I couldn’t afford the XM radio in my car anymore, so this summer I’ve listened to the regular radio stations selected by my tween (who rejects this word). If my 20-year-old is in the car, she outranks and chooses 103.1 WRNR out of Annapolis for alternative, but the rest of the five of us in the family don’t really care what plays. The middle schooler does, so top-40 tunes are usually on deck for family car trips.
There were a bunch of fun, girl-power songs released this summer that I think are great. From Katy Perry’s “Dark Horse,” Ariana Grande’s “Break Free” to Nicki Minaj’s “Anaconda,” and “Black Widow” (Iggy Azalea ft. Rita Oro) and “Problem” (Grande, Azalea) to the “Bang Bang” compilation by Jessie J, Grande, and Minaj, these songs are about women who are in complete control of themselves and their sexuality, who don’t need men for anything except when they happen want them for something.
At this year’s MTV Video Music Awards (VMAs), these sexy singers were putting their talent out there, not to mention their asses (seriously booty-jealous of Beyonce, Minaj and Azalea). Minaj had a wardrobe malfunction, but the night was dominated by sexy women, capped by a show-stopping medley by Queen Bey.
All this sexiness is apparently alarming to conservatives. Fox News “article” entitled “Beyoncé’s feminist VMA message prompts some eye rolls” declared:
“Of course, Beyoncé’s silhouette stands tall as the word “Feminist” lights up in large block letters, projected on the screen behind her.
Cue the confusion.
‘Watching Beyonce slide down the stage with a big sign saying FEMINIST behind her just ended me. I am done. Goodbye,’ one tweeted, another expressed confusion by noting that ‘it’s all about the deregulation of sexualization.’”
No, Fox News and your non-bylined article. No one is confused but you. You’re quoting two anonymous tweets as your source, both of which are vague in the first place? Crappiest reporting ever? You’ve provided absolutely zero evidence for the “eye rolling.”
Beyonce’s VMA performance voiceover went like this:
"We teach girls that they cannot be sexual beings the way that boys are. We teach girls to shrink themselves, to make themselves smaller. We say to girls 'You can have ambition, but not too much',” says the voice-over. “Feminist. The person who believes in the social, political and economic equality of the sexes.”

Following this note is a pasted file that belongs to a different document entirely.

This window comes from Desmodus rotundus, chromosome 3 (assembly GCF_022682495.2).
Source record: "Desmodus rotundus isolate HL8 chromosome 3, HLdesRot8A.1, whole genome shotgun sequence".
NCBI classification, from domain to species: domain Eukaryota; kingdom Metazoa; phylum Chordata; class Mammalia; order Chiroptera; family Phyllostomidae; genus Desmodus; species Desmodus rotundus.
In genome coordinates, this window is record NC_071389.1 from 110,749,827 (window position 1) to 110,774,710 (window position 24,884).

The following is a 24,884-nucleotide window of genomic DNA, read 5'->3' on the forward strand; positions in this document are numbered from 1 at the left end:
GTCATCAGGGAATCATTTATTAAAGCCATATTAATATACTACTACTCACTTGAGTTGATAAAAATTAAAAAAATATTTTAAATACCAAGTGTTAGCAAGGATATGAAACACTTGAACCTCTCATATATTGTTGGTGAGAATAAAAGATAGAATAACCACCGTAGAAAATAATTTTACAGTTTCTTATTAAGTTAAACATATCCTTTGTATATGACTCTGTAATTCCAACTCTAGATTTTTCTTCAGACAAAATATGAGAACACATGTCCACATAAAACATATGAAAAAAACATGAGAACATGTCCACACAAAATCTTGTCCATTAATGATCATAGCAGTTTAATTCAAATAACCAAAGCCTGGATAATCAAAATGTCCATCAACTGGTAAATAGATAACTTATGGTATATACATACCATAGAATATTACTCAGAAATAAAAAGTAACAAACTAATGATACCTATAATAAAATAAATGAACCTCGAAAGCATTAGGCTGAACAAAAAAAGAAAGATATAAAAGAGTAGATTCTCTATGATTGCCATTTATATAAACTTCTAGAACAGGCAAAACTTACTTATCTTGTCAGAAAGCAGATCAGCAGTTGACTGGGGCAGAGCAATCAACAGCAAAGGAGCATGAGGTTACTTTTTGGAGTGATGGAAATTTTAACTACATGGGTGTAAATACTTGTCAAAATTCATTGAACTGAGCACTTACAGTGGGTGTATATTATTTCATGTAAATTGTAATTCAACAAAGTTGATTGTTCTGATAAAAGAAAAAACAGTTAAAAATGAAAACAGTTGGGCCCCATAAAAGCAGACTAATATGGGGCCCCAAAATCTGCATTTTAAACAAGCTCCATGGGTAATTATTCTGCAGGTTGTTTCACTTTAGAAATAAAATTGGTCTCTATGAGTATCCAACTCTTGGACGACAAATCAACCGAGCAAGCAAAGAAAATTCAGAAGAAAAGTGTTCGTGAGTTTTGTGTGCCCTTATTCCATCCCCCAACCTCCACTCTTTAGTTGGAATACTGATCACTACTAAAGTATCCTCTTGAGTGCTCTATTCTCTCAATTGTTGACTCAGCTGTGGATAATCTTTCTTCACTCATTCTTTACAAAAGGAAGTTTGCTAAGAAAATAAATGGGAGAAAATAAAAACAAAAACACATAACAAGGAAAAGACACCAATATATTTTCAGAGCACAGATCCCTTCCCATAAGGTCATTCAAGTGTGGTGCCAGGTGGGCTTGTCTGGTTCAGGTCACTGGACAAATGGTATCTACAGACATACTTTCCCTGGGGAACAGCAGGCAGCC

Beyonce, arguably one of the most powerful singers in music today, chose to promote a feminist message. I couldn’t help but think she was trying to do away with what has unfortunately become negative message imagery associated feminism of a past era and replacing it with a women-positive sexy image. We got this. We don’t need concern-trolling men or women telling us we’re not equal. We are equal because we believe we are equal.
“These are songs that remind women not to obsess about looks and perfection (‘Flawless’), sexual pleasure ought to be a two-way street (‘Blow’) and pleasing your man isn’t an anti-feminist endeavor (‘Partition’),” says Eliana Dockterman in the Time article “This Year’s VMAs Were All About Empowered Women,” where she notes that the message from women this year at the VMAs is clear:
“We’re taking over. And we’re not sorry.”
She points out that Nicki Minaj in the oft-blogged “Anaconda” video “has always done what she wants whenever she wants without any consideration for anyone, let alone the opposite gender,” and says the “Black Widow” performance “celebrates girl power in a way rarely seen in pop culture.”
The songs mentioned so far represent not only diversity in the women who sing them (in race, in background, in size) but a healthy attitude of empowerment. My favorite so far is the new hit “All About the Bass” by Meghan Trainor—the “not a size 2” girl—whose song sends a body-image positive message to girls: “Every inch of you is perfect from the bottom to the top.” I love that a body acceptance anthem, in addition to all this sexy power, is at the top of the music charts.